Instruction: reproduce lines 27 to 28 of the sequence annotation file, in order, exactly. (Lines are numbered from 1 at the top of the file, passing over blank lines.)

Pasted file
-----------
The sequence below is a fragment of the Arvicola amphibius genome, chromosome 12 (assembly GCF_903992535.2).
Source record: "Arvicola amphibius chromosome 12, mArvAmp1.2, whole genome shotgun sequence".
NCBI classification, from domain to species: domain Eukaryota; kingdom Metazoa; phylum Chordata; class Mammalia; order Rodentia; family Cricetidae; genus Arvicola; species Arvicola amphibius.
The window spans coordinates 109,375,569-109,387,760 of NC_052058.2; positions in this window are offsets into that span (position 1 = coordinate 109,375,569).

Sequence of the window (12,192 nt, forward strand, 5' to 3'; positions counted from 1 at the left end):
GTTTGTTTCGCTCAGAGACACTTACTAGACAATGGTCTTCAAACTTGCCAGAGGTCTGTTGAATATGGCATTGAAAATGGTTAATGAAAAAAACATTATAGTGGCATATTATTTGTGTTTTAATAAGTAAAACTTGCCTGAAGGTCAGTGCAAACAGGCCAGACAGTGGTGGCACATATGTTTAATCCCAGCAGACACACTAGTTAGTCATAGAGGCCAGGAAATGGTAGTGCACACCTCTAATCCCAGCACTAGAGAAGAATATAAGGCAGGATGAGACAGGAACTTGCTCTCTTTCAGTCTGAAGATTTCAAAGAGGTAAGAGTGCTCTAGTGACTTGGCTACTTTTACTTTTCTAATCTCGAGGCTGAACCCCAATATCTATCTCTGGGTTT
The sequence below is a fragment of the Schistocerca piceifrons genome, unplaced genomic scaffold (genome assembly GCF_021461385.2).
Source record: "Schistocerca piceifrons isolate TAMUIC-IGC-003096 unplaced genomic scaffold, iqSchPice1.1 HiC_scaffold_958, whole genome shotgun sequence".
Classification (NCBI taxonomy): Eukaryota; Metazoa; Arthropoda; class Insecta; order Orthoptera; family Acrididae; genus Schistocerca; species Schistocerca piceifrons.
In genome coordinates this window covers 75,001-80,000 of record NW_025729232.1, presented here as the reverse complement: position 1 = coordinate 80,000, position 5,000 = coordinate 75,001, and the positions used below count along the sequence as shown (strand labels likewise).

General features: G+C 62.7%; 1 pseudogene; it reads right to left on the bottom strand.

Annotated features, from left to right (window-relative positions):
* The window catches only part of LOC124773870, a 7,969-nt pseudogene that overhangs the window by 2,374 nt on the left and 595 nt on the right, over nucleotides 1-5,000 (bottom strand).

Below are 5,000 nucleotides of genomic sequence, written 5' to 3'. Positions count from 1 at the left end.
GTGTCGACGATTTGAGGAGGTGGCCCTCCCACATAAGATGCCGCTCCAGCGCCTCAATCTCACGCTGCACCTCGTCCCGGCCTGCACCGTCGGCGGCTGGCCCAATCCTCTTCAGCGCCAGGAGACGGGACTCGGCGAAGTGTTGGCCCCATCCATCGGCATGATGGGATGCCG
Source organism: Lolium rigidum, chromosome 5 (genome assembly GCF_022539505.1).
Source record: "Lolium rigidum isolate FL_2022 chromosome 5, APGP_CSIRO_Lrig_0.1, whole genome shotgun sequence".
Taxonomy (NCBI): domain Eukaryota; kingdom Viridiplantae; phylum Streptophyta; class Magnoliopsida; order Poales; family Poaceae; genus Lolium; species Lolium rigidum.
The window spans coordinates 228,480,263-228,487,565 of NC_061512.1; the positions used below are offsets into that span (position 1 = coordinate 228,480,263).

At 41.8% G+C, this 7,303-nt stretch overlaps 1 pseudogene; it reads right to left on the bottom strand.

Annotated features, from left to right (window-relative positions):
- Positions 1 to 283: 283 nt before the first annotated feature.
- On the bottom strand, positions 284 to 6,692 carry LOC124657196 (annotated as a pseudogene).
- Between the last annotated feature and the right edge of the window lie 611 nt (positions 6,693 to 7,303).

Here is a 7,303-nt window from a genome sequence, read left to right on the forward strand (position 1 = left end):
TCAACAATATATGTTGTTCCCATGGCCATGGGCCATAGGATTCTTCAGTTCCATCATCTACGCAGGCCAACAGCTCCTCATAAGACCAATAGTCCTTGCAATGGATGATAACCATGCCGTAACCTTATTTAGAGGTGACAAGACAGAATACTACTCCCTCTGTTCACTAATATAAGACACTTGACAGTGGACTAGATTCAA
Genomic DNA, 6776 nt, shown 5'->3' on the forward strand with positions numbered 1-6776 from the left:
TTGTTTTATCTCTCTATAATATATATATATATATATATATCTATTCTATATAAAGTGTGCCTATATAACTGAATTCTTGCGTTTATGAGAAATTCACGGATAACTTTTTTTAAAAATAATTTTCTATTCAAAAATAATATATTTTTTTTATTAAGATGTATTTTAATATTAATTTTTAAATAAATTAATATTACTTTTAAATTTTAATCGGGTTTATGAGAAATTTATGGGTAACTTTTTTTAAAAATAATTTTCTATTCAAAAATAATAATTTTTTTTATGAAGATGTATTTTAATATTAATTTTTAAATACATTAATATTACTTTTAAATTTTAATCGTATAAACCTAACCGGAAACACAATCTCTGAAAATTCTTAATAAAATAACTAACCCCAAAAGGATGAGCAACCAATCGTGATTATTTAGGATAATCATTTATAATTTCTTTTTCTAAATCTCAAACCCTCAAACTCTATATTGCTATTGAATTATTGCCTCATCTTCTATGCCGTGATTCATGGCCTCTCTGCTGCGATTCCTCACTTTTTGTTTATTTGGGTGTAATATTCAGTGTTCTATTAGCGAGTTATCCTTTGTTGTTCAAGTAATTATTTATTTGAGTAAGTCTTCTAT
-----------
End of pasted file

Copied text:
Genomic DNA, 6776 nt, shown 5'->3' on the forward strand with positions numbered 1-6776 from the left:
TTGTTTTATCTCTCTATAATATATATATATATATATATATCTATTCTATATAAAGTGTGCCTATATAACTGAATTCTTGCGTTTATGAGAAATTCACGGATAACTTTTTTTAAAAATAATTTTCTATTCAAAAATAATATATTTTTTTTATTAAGATGTATTTTAATATTAATTTTTAAATAAATTAATATTACTTTTAAATTTTAATCGGGTTTATGAGAAATTTATGGGTAACTTTTTTTAAAAATAATTTTCTATTCAAAAATAATAATTTTTTTTATGAAGATGTATTTTAATATTAATTTTTAAATACATTAATATTACTTTTAAATTTTAATCGTATAAACCTAACCGGAAACACAATCTCTGAAAATTCTTAATAAAATAACTAACCCCAAAAGGATGAGCAACCAATCGTGATTATTTAGGATAATCATTTATAATTTCTTTTTCTAAATCTCAAACCCTCAAACTCTATATTGCTATTGAATTATTGCCTCATCTTCTATGCCGTGATTCATGGCCTCTCTGCTGCGATTCCTCACTTTTTGTTTATTTGGGTGTAATATTCAGTGTTCTATTAGCGAGTTATCCTTTGTTGTTCAAGTAATTATTTATTTGAGTAAGTCTTCTAT